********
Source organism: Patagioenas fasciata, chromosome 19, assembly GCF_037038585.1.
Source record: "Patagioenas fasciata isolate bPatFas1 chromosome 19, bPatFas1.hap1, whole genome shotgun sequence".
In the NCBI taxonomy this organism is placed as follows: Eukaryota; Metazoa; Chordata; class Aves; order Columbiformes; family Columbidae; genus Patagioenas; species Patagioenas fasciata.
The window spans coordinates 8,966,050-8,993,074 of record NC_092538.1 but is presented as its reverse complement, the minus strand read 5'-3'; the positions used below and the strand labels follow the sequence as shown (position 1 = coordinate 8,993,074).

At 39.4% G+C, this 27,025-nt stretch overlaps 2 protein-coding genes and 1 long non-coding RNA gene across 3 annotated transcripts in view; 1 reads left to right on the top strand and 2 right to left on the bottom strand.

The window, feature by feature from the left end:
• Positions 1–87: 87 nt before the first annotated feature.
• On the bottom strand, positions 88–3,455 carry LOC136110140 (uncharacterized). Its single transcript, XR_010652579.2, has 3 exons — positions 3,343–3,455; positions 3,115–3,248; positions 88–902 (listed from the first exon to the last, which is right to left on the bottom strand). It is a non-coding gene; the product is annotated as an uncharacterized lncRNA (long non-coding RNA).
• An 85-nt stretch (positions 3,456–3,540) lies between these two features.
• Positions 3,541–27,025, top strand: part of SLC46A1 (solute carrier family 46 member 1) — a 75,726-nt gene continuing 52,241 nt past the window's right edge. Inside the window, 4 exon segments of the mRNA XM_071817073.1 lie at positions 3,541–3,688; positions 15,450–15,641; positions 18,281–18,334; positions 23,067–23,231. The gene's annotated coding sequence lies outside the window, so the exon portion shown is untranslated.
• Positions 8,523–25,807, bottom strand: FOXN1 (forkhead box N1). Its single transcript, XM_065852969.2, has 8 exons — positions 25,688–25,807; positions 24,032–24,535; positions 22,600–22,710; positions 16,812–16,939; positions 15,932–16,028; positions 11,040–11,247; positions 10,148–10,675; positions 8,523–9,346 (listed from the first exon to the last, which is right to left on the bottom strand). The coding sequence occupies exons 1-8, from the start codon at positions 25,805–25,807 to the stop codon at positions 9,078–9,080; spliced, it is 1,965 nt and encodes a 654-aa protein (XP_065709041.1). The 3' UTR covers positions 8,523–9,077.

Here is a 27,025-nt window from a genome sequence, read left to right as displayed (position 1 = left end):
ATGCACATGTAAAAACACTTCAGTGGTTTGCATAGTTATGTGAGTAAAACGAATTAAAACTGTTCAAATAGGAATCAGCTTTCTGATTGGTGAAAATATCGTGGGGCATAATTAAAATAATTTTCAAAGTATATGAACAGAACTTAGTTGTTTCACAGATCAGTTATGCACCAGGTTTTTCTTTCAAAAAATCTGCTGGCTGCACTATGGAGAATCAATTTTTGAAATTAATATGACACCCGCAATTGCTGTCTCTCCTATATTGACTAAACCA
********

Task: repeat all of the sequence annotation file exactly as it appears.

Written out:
Source organism: Patagioenas fasciata, chromosome 19, assembly GCF_037038585.1.
Source record: "Patagioenas fasciata isolate bPatFas1 chromosome 19, bPatFas1.hap1, whole genome shotgun sequence".
In the NCBI taxonomy this organism is placed as follows: Eukaryota; Metazoa; Chordata; class Aves; order Columbiformes; family Columbidae; genus Patagioenas; species Patagioenas fasciata.
The window spans coordinates 8,966,050-8,993,074 of record NC_092538.1 but is presented as its reverse complement, the minus strand read 5'-3'; the positions used below and the strand labels follow the sequence as shown (position 1 = coordinate 8,993,074).

At 39.4% G+C, this 27,025-nt stretch overlaps 2 protein-coding genes and 1 long non-coding RNA gene across 3 annotated transcripts in view; 1 reads left to right on the top strand and 2 right to left on the bottom strand.

The window, feature by feature from the left end:
• Positions 1–87: 87 nt before the first annotated feature.
• On the bottom strand, positions 88–3,455 carry LOC136110140 (uncharacterized). Its single transcript, XR_010652579.2, has 3 exons — positions 3,343–3,455; positions 3,115–3,248; positions 88–902 (listed from the first exon to the last, which is right to left on the bottom strand). It is a non-coding gene; the product is annotated as an uncharacterized lncRNA (long non-coding RNA).
• An 85-nt stretch (positions 3,456–3,540) lies between these two features.
• Positions 3,541–27,025, top strand: part of SLC46A1 (solute carrier family 46 member 1) — a 75,726-nt gene continuing 52,241 nt past the window's right edge. Inside the window, 4 exon segments of the mRNA XM_071817073.1 lie at positions 3,541–3,688; positions 15,450–15,641; positions 18,281–18,334; positions 23,067–23,231. The gene's annotated coding sequence lies outside the window, so the exon portion shown is untranslated.
• Positions 8,523–25,807, bottom strand: FOXN1 (forkhead box N1). Its single transcript, XM_065852969.2, has 8 exons — positions 25,688–25,807; positions 24,032–24,535; positions 22,600–22,710; positions 16,812–16,939; positions 15,932–16,028; positions 11,040–11,247; positions 10,148–10,675; positions 8,523–9,346 (listed from the first exon to the last, which is right to left on the bottom strand). The coding sequence occupies exons 1-8, from the start codon at positions 25,805–25,807 to the stop codon at positions 9,078–9,080; spliced, it is 1,965 nt and encodes a 654-aa protein (XP_065709041.1). The 3' UTR covers positions 8,523–9,077.

Here is a 27,025-nt window from a genome sequence, read left to right as displayed (position 1 = left end):
ATGCACATGTAAAAACACTTCAGTGGTTTGCATAGTTATGTGAGTAAAACGAATTAAAACTGTTCAAATAGGAATCAGCTTTCTGATTGGTGAAAATATCGTGGGGCATAATTAAAATAATTTTCAAAGTATATGAACAGAACTTAGTTGTTTCACAGATCAGTTATGCACCAGGTTTTTCTTTCAAAAAATCTGCTGGCTGCACTATGGAGAATCAATTTTTGAAATTAATATGACACCCGCAATTGCTGTCTCTCCTATATTGACTAAACCA